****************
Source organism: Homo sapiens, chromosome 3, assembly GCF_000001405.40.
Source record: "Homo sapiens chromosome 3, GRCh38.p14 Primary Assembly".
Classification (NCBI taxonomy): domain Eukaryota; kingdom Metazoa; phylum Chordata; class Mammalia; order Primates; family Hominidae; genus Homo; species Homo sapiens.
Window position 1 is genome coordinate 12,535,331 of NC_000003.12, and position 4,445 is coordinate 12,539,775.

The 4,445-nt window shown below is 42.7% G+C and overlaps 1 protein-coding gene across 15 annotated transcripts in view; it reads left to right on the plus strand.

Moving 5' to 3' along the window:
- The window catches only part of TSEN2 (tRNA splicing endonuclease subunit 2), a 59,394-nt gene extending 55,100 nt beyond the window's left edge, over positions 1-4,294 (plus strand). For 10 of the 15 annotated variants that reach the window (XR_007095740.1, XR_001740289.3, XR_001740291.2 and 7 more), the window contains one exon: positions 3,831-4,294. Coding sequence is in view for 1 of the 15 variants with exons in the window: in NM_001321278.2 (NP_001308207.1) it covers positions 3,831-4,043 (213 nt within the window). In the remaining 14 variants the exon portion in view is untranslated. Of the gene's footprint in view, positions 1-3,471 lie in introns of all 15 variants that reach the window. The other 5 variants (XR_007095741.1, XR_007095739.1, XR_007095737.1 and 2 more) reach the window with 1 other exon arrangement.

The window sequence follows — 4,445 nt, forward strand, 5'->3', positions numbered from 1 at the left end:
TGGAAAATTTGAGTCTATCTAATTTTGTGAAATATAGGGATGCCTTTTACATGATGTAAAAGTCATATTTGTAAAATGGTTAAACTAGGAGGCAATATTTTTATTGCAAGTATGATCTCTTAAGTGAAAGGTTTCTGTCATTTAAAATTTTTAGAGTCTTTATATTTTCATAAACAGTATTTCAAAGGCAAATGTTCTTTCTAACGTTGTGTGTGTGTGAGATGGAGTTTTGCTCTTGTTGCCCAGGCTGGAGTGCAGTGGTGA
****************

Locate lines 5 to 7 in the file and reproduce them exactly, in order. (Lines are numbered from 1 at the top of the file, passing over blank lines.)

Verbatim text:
The 4,445-nt window shown below is 42.7% G+C and overlaps 1 protein-coding gene across 15 annotated transcripts in view; it reads left to right on the plus strand.

Moving 5' to 3' along the window:
- The window catches only part of TSEN2 (tRNA splicing endonuclease subunit 2), a 59,394-nt gene extending 55,100 nt beyond the window's left edge, over positions 1-4,294 (plus strand). For 10 of the 15 annotated variants that reach the window (XR_007095740.1, XR_001740289.3, XR_001740291.2 and 7 more), the window contains one exon: positions 3,831-4,294. Coding sequence is in view for 1 of the 15 variants with exons in the window: in NM_001321278.2 (NP_001308207.1) it covers positions 3,831-4,043 (213 nt within the window). In the remaining 14 variants the exon portion in view is untranslated. Of the gene's footprint in view, positions 1-3,471 lie in introns of all 15 variants that reach the window. The other 5 variants (XR_007095741.1, XR_007095739.1, XR_007095737.1 and 2 more) reach the window with 1 other exon arrangement.